> present Shylock as a tragic figure. This does not do violence to
            > Shakespere's opinion (in which this was almost certainly not his
            > intent); instead it merely adds new components to the dialogue between
            > director, actor, and audience, allowing the work to be relevant to
            > them personally.

            "The Merchant of Venice" is perhaps not the best example, because a
            number of competent critics have argued that the playwright *did* intend
            Shylock to be seen sympathetically, or at least ambiguously. The kind of
            adaption that chooses one possibility over another is both unavoidable
            and proper.

            On the other hand, I was about ten years old when I first read an
            adaptation of "Hamlet" that interpreted Ophelia as a full co-conspirator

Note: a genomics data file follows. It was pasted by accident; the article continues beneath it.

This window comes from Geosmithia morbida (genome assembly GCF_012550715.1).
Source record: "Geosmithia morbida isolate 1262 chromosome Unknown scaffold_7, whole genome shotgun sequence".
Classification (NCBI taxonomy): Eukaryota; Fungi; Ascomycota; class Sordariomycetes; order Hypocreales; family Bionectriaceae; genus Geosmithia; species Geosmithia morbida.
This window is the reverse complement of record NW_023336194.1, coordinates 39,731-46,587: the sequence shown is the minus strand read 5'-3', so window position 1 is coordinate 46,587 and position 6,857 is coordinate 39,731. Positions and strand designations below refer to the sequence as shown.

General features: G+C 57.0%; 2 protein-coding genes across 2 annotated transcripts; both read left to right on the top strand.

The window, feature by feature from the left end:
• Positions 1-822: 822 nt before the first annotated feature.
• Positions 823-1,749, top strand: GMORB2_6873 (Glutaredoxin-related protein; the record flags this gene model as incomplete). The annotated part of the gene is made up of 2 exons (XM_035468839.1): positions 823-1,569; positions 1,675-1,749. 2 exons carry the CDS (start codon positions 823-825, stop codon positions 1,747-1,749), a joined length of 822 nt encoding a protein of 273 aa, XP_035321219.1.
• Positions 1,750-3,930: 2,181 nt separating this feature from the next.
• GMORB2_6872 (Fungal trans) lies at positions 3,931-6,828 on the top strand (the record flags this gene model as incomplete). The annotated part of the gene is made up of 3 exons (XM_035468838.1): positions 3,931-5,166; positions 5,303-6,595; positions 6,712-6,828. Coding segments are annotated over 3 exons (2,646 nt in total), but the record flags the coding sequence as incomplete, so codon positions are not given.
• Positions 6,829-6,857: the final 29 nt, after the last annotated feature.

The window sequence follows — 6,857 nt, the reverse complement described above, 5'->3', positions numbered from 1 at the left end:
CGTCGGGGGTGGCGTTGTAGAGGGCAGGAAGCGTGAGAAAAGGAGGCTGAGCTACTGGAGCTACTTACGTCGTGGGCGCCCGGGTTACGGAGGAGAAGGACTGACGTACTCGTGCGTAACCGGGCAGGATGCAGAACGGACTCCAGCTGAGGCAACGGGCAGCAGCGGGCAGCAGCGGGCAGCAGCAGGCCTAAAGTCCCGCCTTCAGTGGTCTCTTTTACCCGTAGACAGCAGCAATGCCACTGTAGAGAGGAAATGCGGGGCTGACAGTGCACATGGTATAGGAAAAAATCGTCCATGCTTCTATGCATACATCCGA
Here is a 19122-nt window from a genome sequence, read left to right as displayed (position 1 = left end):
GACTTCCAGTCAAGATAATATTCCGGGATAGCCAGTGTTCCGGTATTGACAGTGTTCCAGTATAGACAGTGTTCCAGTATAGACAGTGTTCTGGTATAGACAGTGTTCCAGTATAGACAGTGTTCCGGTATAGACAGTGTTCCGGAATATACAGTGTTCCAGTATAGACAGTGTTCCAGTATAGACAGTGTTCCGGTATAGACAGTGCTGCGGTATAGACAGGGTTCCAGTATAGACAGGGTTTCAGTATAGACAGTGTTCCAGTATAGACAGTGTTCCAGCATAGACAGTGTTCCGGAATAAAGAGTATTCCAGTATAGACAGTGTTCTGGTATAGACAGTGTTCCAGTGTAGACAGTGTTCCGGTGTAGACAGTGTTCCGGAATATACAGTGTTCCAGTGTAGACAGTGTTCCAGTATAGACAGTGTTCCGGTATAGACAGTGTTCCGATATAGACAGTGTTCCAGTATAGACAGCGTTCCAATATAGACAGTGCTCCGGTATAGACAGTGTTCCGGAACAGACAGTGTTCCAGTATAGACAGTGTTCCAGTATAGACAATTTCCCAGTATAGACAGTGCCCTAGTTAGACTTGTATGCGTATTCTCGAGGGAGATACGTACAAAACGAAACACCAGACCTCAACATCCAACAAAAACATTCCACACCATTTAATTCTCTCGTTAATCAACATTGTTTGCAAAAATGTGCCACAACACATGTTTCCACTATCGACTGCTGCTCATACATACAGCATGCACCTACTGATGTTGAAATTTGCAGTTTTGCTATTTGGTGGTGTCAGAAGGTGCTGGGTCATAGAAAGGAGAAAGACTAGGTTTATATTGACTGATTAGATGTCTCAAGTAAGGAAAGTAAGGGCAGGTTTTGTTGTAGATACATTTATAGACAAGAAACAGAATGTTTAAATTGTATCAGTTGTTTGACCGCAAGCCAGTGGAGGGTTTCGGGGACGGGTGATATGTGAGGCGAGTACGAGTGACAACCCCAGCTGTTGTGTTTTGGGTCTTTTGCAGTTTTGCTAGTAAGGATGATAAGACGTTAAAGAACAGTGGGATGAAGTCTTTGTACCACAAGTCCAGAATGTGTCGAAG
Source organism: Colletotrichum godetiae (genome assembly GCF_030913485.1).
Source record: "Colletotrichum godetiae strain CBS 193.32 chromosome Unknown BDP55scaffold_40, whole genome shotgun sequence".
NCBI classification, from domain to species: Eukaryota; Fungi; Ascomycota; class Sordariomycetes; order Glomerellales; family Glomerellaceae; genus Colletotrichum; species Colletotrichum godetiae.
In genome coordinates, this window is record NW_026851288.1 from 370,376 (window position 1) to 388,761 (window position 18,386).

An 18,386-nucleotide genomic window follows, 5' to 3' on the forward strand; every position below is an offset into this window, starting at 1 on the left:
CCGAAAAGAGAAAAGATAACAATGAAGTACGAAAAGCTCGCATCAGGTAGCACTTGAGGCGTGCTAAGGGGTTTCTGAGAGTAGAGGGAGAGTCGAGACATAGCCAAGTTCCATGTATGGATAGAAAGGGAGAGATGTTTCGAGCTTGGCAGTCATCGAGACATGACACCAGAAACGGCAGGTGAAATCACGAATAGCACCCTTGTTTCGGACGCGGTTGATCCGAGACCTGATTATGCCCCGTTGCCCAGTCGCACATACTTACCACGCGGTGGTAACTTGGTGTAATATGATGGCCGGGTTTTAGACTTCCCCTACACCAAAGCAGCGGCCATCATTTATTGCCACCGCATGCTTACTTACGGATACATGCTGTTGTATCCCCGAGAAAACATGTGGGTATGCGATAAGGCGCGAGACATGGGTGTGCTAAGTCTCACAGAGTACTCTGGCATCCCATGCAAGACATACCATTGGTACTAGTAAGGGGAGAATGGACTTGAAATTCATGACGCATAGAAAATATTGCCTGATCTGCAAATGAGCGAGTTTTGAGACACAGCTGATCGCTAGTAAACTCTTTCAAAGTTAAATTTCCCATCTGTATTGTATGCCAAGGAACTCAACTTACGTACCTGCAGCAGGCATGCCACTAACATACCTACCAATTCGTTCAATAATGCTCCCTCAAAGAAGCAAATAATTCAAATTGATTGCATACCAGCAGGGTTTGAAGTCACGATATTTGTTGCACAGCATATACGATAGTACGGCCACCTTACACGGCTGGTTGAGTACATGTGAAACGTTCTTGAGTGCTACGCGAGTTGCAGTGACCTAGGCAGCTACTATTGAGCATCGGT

with the Prince from the first appearance of the ghost. That irritated
            the heck out of me then, and still does. Adapt all you want, it's as
            time-honored as research. Shakespeare often did it himself. But don't
            call it Shakespeare when it isn't.

            >> I see this as the rough equivalent of making a movie from "Animal Farm",
            >> with the person doing the voice of the narrator saying the pigs
            >> represent "any political party, whether Conservative, Democratic, Labor,
            >> Baathist, Green, Nazi, Republican, or Libertarian".
            >
            > If the person doing the voice was a strident anarchist who thought
            > that political parts were the source of all evil in teh world, why
            > would they -not- say this? Moreover, assuping they did a good job in
            > the role, why should this matter to anyone?

            It would matter very much if the person claimed, "this is George
            Orwell's Animal Farm"; because it would not be true. Truth, and words,
            were a central part of Orwell's motivation. If someone transferred
            Orwell's work to another medium, violated Orwell's vision, and still
            said "this is Orwell" it would be ... ironic.

            It could be argued, however, that "pigs as any political party" is